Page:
This article was developed via a partnership with BetterHelp.
Everyone knows what it’s like to experience a surge of joy at making a purchase or receiving a gift. In fact, many of us have become arguably addicted to the pleasure of purchasing.
And with the rise of online shopping—only exacerbated by the Covid-19 pandemic—it makes sense that many people have spent more time making online purchases or Impulse Control Disorder.
While you may feel genuinely happy when you online shop, it can easily become an addiction that negatively impacts your finances and mental health.
In fact, if you are a true shopaholic, it might be due to impulse control disorder. So, read on to learn more about shopping addiction and impulse control disorder.
Impulse Control Disorder 101
A person with an impulse control disorder, according to the website of the American Addiction Centers, will tend to have difficulty properly regulating their behaviors and emotions.
People with impulse control disorder may have a particular issue, such as pyromania, kleptomania, conduct disorder, or oppositional defiant disorder.
As you might imagine from the above examples, impulse control disorder can greatly disrupt the well-being of the person with the disorder as well as those around them.
The good thing is that today we have a better understanding about impulse control disorders than in the past, and you can get lots of helpful advice on the topic online from resources such as BetterHelp.
Are You Addicted to Shopping?
So, if you feel like you’re become addicted to shopping, it might be due to impulse control disorder. This specific example is known as “compulsive buying disorder.”
But how can you really be sure it’s an actual addiction and not just that you have a penchant for buying things online?
In essence, it’s an addiction when you have trouble controlling your urges and it negatively affects your life. So, here are five ways that may indicate that you have compulsive buying disorder.
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You’re Always Thinking About Shopping
If you’re always thinking about shopping, even when it’s inappropriate, this may be a good sign that you’re addicted. Yes, it may be normal to occasionally have a shopping urge, but it should not be a constant, all-day everyday-type thing.
You Lie About Your Purchases
Have you lied about your purchases? Doing so means that you’re very likely trying to cover up your addiction or make it seem like what you’re doing isn’t as bad as it really is.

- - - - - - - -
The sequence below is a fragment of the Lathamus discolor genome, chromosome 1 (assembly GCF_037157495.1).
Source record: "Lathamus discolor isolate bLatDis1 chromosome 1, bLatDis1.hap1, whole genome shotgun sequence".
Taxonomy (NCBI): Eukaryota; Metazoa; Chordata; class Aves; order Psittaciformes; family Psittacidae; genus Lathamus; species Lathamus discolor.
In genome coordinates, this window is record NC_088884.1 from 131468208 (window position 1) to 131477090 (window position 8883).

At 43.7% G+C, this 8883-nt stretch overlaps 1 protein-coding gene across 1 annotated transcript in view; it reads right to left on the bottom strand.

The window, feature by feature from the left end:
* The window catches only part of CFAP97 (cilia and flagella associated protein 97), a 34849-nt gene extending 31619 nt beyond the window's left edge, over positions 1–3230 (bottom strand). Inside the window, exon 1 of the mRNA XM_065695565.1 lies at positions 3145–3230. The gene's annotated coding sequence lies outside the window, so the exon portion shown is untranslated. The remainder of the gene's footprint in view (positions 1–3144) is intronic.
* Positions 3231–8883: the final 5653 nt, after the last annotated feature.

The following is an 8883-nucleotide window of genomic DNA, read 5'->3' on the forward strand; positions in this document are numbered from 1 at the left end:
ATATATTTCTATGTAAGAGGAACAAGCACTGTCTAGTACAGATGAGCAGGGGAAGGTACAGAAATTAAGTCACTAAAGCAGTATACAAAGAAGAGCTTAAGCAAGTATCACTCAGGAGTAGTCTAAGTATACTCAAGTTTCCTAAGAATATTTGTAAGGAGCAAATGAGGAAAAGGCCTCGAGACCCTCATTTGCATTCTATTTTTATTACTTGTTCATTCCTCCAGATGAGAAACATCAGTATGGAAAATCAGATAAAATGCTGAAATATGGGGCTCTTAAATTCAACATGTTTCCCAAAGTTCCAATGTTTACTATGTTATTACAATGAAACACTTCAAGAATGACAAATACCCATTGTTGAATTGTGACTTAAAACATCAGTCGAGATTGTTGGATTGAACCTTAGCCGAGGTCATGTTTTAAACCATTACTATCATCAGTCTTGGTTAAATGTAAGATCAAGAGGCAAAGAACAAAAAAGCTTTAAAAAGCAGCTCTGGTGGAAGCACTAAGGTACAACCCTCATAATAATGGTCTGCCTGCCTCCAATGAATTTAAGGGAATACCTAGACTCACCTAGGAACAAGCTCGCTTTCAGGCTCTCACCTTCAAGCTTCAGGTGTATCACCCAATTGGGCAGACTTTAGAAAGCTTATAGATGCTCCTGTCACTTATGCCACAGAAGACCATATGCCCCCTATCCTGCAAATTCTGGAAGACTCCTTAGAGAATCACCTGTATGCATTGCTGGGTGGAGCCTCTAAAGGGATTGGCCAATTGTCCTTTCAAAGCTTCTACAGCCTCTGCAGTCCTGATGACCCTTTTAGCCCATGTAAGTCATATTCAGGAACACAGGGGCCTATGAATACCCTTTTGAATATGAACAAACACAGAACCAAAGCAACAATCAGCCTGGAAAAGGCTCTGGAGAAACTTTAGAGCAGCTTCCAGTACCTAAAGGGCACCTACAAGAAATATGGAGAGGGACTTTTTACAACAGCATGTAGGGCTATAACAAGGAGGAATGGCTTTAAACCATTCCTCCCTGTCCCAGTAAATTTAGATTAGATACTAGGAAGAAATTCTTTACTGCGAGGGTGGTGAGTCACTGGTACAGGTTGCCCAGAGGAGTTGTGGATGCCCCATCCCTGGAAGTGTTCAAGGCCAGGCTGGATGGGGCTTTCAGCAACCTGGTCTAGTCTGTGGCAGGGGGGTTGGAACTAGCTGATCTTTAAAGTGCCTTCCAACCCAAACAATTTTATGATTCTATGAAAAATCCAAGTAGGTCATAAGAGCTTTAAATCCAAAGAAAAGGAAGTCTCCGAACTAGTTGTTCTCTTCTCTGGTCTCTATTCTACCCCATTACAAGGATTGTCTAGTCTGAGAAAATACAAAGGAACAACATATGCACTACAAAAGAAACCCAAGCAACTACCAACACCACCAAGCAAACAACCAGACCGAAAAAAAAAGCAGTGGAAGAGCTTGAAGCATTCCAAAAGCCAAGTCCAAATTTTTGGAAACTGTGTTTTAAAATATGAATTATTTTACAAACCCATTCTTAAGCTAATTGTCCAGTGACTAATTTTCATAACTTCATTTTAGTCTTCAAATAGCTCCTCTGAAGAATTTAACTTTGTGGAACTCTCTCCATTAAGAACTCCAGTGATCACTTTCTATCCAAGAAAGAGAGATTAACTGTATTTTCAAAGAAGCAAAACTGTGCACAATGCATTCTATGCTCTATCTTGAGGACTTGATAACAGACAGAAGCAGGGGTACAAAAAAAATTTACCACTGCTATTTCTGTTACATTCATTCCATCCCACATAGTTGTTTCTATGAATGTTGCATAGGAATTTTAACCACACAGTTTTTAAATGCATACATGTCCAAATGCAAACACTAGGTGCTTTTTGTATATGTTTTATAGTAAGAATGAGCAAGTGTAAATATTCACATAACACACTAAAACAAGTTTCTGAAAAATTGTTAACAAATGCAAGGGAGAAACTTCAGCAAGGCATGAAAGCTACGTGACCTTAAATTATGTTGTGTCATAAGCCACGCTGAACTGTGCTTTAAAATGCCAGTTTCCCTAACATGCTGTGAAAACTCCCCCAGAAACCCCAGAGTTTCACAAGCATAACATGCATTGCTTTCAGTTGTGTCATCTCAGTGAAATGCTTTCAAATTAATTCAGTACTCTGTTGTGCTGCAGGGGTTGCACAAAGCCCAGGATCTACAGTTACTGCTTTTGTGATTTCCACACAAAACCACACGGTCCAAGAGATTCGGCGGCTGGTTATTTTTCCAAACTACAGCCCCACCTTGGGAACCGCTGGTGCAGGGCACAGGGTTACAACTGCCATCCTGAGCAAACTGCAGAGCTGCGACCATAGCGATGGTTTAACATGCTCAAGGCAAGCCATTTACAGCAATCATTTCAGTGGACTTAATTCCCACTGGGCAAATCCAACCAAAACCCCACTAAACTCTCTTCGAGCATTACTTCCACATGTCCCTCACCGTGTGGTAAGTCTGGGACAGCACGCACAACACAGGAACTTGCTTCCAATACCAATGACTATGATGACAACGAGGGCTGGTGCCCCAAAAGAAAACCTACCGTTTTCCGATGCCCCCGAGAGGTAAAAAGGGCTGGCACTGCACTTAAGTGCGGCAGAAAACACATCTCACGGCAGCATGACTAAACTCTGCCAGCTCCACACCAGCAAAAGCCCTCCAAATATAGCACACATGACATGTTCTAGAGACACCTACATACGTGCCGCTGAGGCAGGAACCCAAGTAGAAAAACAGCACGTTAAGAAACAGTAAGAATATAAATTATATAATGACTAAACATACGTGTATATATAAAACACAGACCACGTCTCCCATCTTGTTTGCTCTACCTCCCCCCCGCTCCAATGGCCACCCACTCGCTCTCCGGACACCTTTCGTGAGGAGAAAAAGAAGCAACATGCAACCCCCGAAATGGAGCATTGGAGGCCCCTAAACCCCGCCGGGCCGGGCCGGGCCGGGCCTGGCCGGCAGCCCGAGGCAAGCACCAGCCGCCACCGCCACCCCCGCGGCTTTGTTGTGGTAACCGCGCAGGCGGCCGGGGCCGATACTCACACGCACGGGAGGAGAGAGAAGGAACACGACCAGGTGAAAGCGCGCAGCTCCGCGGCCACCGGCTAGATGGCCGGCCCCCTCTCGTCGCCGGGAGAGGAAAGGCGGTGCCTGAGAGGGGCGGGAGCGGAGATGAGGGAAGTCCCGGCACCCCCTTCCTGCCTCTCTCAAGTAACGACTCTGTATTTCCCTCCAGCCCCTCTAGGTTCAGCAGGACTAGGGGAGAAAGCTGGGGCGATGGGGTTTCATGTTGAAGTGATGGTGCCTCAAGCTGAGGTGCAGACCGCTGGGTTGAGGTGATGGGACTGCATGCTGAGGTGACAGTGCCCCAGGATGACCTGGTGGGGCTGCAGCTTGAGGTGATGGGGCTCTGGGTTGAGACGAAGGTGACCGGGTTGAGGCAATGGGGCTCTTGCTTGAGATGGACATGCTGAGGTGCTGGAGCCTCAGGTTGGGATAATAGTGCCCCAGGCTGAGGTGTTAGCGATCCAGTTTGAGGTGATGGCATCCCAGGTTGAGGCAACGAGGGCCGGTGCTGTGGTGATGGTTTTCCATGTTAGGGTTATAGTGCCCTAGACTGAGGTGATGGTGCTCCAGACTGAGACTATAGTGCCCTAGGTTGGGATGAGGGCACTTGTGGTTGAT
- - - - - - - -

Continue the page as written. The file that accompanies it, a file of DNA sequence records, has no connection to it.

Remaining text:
Lying often comes from a place of shame, so you should reflect on whether or not you’ve lied—or simply been dishonest—about your purchasing behaviors. Remember that lying is taking a big risk for your personal relationships, so you may be compromising them (not to mention your financial well-being).
Your Relationships Are in Trouble
If your personal relationships are suffering because of your shopping habits, it’s a strong indicator that you may be overdoing it.
For example, do you spend less time with the people in your life because you’re constantly attached to your phone and computer to online shop? If so, it’s likely that your shopping habit has become an addiction.
Your Shopping Is a Coping Mechanism
If your shopping habits help you to cope with any negativity or pain you have in your life, it may have become a full-on addiction. Remember that addiction is often a way that people are trying to cope with physical and/or mental discomfort or pain.
If shopping seems to be the only way you can feel good, consider changing your habits to live a healthier life (and save money at the same time).
Your Overall Well-being Is Suffering
If you genuinely have impulse control disorder, then that means it is negatively affecting your overall well-being. So, if you are feeling guilty, ashamed, or depressed about your shopping habits, then it’s quite possible that you’ve reached addiction.
Impulse control disorder is often underlying excessive online shopping. When this is the case, it’s known as compulsive buying disorder, and it affects millions of people all around the world. After all, online shopping is easier than ever before. If you need help breaking free from your unhealthy online shopping habits, you may want to consider reaching out to your doctor or another mental healthcare provider.
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